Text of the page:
But come to think about it, how long does it take to paint a page of text into a memory bitmap, and shrink it to a thumbnail size? Does it *really* require a GPU? My old 2GHz laptop (probably not much capable of running even Win7) doesn't have a problem with this feature of VS2008, under XP. Is memory drawing much slower now? Maybe you just implemented it wrong?

    Oh, and the new help sucks.

  • I m agree with Chris McGrath.

    This feature can be helpful if the thumbnail preview shows lines around the cursor in the currently selected file preview.

    btw, i want to suggest a feature for visual basic and c#.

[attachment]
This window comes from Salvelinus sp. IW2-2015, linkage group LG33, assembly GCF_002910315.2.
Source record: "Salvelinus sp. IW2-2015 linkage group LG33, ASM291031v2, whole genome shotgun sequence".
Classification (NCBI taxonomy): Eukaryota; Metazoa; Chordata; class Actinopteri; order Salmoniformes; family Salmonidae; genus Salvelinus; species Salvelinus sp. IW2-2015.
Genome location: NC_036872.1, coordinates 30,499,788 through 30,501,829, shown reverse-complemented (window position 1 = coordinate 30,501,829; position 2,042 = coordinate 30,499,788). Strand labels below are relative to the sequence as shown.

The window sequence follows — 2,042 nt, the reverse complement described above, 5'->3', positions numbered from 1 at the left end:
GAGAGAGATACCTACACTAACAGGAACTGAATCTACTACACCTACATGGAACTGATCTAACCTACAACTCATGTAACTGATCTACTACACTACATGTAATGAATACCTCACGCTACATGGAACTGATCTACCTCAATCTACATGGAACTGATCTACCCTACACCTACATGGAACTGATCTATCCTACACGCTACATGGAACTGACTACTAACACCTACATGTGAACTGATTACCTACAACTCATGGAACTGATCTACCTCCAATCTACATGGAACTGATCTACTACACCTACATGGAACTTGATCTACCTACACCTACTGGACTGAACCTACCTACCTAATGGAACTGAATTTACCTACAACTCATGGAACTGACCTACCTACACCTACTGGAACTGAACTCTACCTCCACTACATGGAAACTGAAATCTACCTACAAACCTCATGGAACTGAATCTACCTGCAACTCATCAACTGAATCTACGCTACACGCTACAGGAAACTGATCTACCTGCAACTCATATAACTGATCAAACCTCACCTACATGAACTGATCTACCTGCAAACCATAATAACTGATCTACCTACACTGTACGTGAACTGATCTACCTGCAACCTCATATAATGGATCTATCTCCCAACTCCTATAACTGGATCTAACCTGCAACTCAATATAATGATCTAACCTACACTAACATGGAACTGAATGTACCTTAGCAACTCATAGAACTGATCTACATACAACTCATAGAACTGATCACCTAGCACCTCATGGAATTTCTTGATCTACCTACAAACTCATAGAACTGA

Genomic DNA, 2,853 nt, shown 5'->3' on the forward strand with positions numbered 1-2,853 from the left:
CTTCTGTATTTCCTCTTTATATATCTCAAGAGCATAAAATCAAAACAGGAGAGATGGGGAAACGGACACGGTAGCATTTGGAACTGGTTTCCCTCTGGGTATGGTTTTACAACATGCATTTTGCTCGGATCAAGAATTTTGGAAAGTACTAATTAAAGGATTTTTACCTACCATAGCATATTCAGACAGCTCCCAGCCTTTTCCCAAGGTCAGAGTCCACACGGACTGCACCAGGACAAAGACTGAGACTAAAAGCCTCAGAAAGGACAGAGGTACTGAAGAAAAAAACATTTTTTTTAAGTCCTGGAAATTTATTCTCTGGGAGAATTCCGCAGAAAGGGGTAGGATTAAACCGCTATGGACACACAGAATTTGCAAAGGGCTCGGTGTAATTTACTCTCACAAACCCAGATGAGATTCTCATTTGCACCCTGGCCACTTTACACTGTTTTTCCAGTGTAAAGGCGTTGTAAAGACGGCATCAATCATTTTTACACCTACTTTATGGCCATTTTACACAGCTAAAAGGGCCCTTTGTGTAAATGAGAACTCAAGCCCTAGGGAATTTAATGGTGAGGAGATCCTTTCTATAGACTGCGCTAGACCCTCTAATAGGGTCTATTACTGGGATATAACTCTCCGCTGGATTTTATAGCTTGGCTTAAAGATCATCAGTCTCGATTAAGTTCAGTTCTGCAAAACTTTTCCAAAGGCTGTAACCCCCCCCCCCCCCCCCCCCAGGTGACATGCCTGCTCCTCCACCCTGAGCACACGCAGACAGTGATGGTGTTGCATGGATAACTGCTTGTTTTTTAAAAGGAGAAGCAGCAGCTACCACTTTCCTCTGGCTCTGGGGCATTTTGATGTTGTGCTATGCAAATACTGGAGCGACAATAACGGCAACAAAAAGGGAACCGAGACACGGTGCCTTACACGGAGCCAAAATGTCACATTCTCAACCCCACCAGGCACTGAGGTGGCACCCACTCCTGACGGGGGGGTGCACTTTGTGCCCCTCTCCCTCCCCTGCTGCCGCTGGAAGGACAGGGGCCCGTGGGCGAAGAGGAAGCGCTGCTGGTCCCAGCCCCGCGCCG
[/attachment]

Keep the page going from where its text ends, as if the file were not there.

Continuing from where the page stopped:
i dont know where to suggest but i m giving it here as Paul is a principal developer and he can pass my suggestion to the project leader and other concerning authorities..

    suggestion is for "With...End With" statement block.

    v can not create a "With" block inside a "With" block, means "With" block can not b nested, presently.

    my suggestion is to give a facility to (automatically) create a temporary variable to point to the object related with the "With" block therefore it can b nested as following:

    With Form1 as a

     With DataGridView1.Rows(index) as b

       a.Width = 300

       a.Height = 400

       a.Title = "Form1"

       b.Cells(0).Value = "abc"

       b.Cells(1).Value = "xyz"

       b.Cells(2).Value = "pqr"

     End With

    End With

  • very cool, thanks.

  • The other one feature is Auto restart

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  • Thank you! I used this to disable it.

    This actually takes a LONG time to open on my machine.

    Now it opens immediately!